David Eby, the soon-to-be-crowned NDP leader, seems like a decent guy. Before getting into provincial politics in 2013, the lawyer worked for the Pivot Legal Society and was executive director of the BC Civil Liberties Association.
Then he showed his political chops when he ousted then-premier Christy Clark from the Vancouver-Point Grey riding.
That’s why, given his credentials, he should be extremely uncomfortable with how the NDP leadership race unfolded this fall. In fact, it was the definition of undemocratic.
On October 19th, the NDP executive voted to disqualify Eby’s only competitor, Anjali Appadurai, from the race. The vote supported a recommendation from the party’s chief electoral officer Elizabeth Cull.
According to a leaked report, Cull investigated Appadurai’s campaign and found that she and her team broke rules by working with third parties to encourage people to sign up for party membership.
“The improper co-ordination … played such a significant role in the Appadurai campaign that it is impossible to create a level playing field at this point, and thus impossible to restore the leadership election campaign to a state of integrity …” the report read.
The investigation was prompted by complaints about the Appadurai campaign’s relationship with Dogwood BC, a non-profit public interest group. The report said Dogwood used emails, paid advertisements, and phone banks to recruit supporters to the NDP to vote for Appadurai.
But here’s the thing. Allegations are one thing, but proof is another altogether. Appadurai denied that her campaign asked Dogwood for help. She was also never given the chance to defend her campaign before the NDP executive deep-sixed her campaign.
So much for due process.
Even David Eby, who is considered a progressive on many issues, got his knickers in a knot when Appadurai first announced her leadership bid in early August.
In numerous interviews, he admitted being “frustrated,” as if competition in a leadership race is a bad thing. It seems he was looking forward to stepping uncontested into the NDP leader’s throne.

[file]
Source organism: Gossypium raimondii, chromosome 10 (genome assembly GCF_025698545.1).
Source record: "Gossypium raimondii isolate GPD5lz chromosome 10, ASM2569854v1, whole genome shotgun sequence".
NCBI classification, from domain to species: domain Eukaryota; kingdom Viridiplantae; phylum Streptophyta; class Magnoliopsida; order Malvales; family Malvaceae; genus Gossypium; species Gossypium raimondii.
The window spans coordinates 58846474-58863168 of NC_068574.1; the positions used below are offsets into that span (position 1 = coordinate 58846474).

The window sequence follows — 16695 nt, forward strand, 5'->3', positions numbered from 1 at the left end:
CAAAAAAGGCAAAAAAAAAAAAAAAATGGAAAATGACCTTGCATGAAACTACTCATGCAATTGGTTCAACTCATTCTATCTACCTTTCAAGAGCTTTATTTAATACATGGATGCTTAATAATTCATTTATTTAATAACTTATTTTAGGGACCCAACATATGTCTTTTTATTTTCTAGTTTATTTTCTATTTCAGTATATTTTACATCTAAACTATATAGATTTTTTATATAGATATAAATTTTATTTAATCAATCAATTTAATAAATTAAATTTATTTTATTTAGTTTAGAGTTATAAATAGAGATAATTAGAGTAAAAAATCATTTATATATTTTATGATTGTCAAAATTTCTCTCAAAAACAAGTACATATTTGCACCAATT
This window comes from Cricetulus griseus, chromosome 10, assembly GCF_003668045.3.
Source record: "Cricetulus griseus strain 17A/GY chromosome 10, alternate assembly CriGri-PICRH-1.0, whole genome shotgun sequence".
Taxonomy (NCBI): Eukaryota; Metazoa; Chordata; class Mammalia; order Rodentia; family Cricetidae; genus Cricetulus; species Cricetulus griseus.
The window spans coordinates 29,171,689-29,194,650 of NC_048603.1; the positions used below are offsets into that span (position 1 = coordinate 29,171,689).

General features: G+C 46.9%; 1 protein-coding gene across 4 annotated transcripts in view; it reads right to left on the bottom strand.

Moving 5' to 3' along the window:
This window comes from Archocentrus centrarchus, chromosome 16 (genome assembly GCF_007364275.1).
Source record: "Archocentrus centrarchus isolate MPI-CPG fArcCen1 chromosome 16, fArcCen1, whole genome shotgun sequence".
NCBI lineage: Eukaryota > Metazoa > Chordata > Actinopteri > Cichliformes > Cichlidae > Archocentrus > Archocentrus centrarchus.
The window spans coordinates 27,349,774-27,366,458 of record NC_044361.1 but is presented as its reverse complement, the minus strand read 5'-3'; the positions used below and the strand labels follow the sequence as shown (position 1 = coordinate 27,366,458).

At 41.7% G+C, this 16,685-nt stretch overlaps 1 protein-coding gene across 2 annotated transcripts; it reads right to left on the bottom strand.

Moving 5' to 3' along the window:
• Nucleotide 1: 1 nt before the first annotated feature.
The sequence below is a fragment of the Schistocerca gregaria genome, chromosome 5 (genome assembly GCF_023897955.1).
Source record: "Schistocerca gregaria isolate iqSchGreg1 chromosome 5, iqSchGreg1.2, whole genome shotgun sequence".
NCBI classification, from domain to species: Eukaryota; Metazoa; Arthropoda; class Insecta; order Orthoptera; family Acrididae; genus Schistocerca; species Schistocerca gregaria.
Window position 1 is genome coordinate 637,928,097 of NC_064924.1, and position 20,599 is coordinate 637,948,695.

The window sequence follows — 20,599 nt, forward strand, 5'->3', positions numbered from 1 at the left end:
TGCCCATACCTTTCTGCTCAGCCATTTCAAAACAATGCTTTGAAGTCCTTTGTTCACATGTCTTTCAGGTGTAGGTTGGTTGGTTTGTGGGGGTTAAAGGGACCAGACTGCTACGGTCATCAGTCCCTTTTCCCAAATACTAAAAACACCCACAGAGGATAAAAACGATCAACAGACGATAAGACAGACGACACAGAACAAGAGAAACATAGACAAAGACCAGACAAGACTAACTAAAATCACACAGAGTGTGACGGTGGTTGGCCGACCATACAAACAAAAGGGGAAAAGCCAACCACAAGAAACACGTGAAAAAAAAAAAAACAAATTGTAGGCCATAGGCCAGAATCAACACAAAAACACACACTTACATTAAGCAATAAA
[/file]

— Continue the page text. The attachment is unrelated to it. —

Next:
And let’s not forget who was pulling the strings behind this decision—long time NDP insider Elizabeth Cull.
In 2000, when she was finance minster, Cull and then Premier Glen Clark were accused of lying to the public during the 1996 election campaign. Known as the “fudge it budget” scandal, the NDP government plundered $400 million from Forest Renewal BC in an effort to make up for budget shortfalls.
Cull can’t be trusted. The canning of the Appadurai campaign has the stench of the old guard circling the wagons to banish a youthful leadership hopeful from the race.
Appadurai is a climate change activist. If she had become NDP leader and followed through on promises to stop all old growth logging and reopen the book on megaprojects like Coastal Gaslink, it could have torpedoed the party’s chances in the next election.
Dogwood BC’s efforts to support Appadurai may have been heavy handed and sloppy. The optics were definitely bad.
But did Appadurai do anything illegal or unethical?
Has Cull presented hard evidence to support the decision to disqualify Appadurai? Not that we’ve seen.
From the outside, it looks like NDP insiders were subverting the democratic process to suit their agenda.
And that’s another big hit to the NDP’s integrity—and to democracy.